Structural and functional respiratory abnormalities in a contemporary cohort of 9-11 year old children born very preterm

Karla Logie

    Research output: ThesisDoctoral Thesis

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    Abstract

    [Truncated abstract] Advances in neonatal care have shifted the pathophysiology of preterm birth and bronchopulmonary dysplasia (BPD) such that the impact of contemporaneous preterm birth on long-term respiratory health remains unclear. We aimed to quantify midchildhood respiratory function and structure in children born very preterm (≤ 32 weeks gestational age), regardless of neonatal BPD status. We investigated if these outcomes were associated with neonatal characteristics and respiratory symptoms. Lung structure was assessed using a modified low-dose chest computed tomography (CT) protocol and lung function assessed by tests of forced oscillation (FOT), static lung volumes, spirometry and gas transfer (DLCO). We studied 158 children in total, including 46 term controls and 112 preterm children born ≤ 32 weeks gestation with 69 children diagnosed with BPD during the neonatal period. All preterm children received neonatal care at King Edward Memorial Hospital, Perth. Neonatal demographics of gender, gestation, birth weight and durations of supplemental oxygen, and CPAP accurately represented the very preterm population born during this era, with only duration of mechanical ventilation (MV) higher in the study BPD group. Respiratory symptoms were more prevalent in preterm children than a local birth cohort sample, with similar prevalences of symptoms between the first year of life and at mid-childhood. We compared the preterm cohort to the term cohort for each lung function measurement, with further analysis according to BPD status. Lung volumes measurements revealed increased FRC, FRC/TLC (%) and LCI in the preterm cohort, but no differences in VC, TLC, RV or RV/TLC (%), with increased FRC also associated with use of asthma medications in the preceding 3 months. Analysis of BPD and Non-BPD subgroups revealed FRC/TLC (%) to be significantly higher in the BPD compared to term children with no other differences between term, Non-BPD or BPD groups...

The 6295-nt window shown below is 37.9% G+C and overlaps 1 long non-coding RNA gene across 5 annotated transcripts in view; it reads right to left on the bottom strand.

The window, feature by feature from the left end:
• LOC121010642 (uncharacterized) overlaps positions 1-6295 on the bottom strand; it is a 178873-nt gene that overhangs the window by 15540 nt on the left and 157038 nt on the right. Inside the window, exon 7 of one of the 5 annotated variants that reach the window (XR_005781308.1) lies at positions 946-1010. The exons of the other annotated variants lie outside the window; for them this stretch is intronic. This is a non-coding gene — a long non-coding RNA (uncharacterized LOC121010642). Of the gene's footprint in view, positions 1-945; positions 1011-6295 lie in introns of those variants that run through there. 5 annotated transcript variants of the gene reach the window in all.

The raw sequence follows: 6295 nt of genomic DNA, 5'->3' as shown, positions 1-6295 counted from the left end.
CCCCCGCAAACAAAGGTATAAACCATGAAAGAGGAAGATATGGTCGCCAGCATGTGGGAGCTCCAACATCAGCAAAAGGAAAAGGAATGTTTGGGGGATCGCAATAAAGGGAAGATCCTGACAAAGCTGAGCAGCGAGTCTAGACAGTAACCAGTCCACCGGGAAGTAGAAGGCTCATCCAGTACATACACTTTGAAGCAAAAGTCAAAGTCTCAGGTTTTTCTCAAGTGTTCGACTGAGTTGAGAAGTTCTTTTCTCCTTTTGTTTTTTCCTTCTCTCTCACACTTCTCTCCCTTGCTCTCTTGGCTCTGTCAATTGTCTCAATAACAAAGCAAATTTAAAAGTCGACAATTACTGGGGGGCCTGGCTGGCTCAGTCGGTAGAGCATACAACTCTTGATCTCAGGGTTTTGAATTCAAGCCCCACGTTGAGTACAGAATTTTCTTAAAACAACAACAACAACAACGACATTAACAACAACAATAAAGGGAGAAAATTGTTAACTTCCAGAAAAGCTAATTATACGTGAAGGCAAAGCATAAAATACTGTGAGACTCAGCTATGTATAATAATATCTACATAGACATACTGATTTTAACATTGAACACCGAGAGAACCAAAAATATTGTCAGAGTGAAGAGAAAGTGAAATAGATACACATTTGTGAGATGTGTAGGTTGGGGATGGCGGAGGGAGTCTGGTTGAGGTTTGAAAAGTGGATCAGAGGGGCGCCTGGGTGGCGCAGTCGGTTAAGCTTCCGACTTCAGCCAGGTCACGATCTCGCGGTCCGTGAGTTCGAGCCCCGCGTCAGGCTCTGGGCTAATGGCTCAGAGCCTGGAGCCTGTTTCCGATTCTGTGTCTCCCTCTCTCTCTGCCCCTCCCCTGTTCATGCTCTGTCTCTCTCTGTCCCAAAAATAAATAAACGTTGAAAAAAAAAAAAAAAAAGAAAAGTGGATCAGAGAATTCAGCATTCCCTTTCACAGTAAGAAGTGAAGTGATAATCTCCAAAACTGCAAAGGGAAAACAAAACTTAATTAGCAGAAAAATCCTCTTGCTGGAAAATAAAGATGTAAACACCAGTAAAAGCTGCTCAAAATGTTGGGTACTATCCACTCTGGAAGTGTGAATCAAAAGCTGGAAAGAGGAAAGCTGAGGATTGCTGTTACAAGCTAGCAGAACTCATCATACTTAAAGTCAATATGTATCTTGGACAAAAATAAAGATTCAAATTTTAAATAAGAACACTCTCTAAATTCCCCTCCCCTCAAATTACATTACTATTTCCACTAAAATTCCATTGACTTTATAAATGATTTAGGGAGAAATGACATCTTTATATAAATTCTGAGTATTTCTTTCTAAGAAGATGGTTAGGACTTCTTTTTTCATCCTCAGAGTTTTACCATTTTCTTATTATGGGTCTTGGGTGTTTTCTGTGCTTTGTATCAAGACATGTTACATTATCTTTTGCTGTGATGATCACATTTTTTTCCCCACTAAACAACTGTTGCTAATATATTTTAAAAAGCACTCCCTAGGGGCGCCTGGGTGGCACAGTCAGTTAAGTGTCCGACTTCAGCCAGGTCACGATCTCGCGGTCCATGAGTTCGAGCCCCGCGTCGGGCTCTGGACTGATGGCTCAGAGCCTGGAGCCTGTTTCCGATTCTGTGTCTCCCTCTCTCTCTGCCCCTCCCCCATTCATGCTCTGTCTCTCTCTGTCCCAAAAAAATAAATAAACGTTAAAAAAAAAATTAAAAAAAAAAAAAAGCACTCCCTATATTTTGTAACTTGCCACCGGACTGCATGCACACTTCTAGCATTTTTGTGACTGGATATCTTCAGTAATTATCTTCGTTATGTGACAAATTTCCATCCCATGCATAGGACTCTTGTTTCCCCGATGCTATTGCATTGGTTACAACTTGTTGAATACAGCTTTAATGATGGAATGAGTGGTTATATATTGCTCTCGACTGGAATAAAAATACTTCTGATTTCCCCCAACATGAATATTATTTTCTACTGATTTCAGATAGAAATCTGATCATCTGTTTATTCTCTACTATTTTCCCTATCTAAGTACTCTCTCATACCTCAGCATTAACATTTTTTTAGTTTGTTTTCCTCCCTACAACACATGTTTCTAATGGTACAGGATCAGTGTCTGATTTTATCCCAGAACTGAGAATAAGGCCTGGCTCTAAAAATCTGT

Original languageEnglish
    QualificationDoctor of Philosophy
    Publication statusUnpublished - 2012

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